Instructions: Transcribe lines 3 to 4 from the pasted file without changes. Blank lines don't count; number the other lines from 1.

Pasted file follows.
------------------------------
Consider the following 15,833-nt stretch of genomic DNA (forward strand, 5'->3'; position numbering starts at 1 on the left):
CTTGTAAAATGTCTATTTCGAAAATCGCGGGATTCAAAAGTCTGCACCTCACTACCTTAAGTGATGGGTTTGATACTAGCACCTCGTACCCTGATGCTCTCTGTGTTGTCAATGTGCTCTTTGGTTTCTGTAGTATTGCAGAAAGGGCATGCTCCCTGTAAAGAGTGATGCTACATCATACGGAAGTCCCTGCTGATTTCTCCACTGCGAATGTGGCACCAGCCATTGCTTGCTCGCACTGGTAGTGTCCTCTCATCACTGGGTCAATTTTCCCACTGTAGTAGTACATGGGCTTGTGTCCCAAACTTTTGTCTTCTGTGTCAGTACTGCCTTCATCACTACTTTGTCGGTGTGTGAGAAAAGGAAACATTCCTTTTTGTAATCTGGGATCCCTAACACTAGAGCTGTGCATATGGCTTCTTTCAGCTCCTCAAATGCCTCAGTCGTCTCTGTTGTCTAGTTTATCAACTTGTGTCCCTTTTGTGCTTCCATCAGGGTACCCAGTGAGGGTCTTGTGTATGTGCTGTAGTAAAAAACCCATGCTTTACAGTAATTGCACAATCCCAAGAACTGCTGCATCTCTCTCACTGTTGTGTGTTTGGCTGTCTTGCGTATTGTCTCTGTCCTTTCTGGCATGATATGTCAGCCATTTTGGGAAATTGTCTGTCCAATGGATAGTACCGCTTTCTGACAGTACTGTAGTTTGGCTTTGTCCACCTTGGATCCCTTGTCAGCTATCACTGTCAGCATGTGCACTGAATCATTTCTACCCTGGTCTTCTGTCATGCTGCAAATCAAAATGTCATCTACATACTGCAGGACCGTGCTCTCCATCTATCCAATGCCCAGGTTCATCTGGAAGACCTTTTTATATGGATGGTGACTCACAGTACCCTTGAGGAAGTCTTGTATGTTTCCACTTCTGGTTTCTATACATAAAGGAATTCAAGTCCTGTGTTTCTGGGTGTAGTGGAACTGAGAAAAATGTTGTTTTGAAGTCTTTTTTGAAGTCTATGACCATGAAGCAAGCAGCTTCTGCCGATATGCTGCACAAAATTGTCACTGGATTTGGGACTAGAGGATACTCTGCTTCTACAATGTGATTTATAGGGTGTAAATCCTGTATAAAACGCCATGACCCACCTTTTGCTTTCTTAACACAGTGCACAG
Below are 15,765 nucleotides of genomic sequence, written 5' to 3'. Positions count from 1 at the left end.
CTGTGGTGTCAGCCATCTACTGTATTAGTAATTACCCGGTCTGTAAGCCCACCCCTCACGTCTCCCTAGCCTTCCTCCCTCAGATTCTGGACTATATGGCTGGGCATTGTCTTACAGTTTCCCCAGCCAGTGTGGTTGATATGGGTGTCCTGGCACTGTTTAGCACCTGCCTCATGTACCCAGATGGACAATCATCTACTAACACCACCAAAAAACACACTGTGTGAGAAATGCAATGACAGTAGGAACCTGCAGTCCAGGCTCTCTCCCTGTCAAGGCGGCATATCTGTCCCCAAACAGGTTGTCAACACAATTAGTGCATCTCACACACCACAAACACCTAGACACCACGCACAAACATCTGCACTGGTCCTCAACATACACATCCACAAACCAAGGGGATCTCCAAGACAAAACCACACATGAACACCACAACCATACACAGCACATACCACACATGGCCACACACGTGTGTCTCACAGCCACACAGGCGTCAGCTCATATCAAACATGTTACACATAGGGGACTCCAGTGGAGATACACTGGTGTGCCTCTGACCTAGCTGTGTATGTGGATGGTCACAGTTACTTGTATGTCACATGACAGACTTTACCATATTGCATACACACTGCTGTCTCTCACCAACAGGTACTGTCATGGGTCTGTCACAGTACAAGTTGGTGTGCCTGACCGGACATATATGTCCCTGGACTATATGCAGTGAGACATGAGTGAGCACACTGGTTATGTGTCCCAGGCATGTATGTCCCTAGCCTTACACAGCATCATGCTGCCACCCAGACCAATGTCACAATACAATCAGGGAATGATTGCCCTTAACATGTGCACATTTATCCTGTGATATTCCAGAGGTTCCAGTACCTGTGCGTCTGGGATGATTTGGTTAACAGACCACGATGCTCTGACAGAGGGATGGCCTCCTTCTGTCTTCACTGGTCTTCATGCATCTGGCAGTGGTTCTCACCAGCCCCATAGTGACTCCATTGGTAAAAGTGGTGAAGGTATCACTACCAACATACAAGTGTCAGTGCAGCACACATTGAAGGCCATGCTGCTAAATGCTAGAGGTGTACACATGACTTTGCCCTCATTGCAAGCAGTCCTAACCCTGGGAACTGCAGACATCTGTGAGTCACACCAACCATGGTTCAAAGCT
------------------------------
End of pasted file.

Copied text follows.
Below are 15,765 nucleotides of genomic sequence, written 5' to 3'. Positions count from 1 at the left end.
CTGTGGTGTCAGCCATCTACTGTATTAGTAATTACCCGGTCTGTAAGCCCACCCCTCACGTCTCCCTAGCCTTCCTCCCTCAGATTCTGGACTATATGGCTGGGCATTGTCTTACAGTTTCCCCAGCCAGTGTGGTTGATATGGGTGTCCTGGCACTGTTTAGCACCTGCCTCATGTACCCAGATGGACAATCATCTACTAACACCACCAAAAAACACACTGTGTGAGAAATGCAATGACAGTAGGAACCTGCAGTCCAGGCTCTCTCCCTGTCAAGGCGGCATATCTGTCCCCAAACAGGTTGTCAACACAATTAGTGCATCTCACACACCACAAACACCTAGACACCACGCACAAACATCTGCACTGGTCCTCAACATACACATCCACAAACCAAGGGGATCTCCAAGACAAAACCACACATGAACACCACAACCATACACAGCACATACCACACATGGCCACACACGTGTGTCTCACAGCCACACAGGCGTCAGCTCATATCAAACATGTTACACATAGGGGACTCCAGTGGAGATACACTGGTGTGCCTCTGACCTAGCTGTGTATGTGGATGGTCACAGTTACTTGTATGTCACATGACAGACTTTACCATATTGCATACACACTGCTGTCTCTCACCAACAGGTACTGTCATGGGTCTGTCACAGTACAAGTTGGTGTGCCTGACCGGACATATATGTCCCTGGACTATATGCAGTGAGACATGAGTGAGCACACTGGTTATGTGTCCCAGGCATGTATGTCCCTAGCCTTACACAGCATCATGCTGCCACCCAGACCAATGTCACAATACAATCAGGGAATGATTGCCCTTAACATGTGCACATTTATCCTGTGATATTCCAGAGGTTCCAGTACCTGTGCGTCTGGGATGATTTGGTTAACAGACCACGATGCTCTGACAGAGGGATGGCCTCCTTCTGTCTTCACTGGTCTTCATGCATCTGGCAGTGGTTCTCACCAGCCCCATAGTGACTCCATTGGTAAAAGTGGTGAAGGTATCACTACCAACATACAAGTGTCAGTGCAGCACACATTGAAGGCCATGCTGCTAAATGCTAGAGGTGTACACATGACTTTGCCCTCATTGCAAGCAGTCCTAACCCTGGGAACTGCAGACATCTGTGAGTCACACCAACCATGGTTCAAAGCT